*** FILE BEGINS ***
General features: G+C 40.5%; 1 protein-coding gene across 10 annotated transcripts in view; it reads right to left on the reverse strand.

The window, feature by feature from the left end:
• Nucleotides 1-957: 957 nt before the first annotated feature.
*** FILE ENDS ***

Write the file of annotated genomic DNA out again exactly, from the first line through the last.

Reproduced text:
General features: G+C 40.5%; 1 protein-coding gene across 10 annotated transcripts in view; it reads right to left on the reverse strand.

The window, feature by feature from the left end:
• Nucleotides 1-957: 957 nt before the first annotated feature.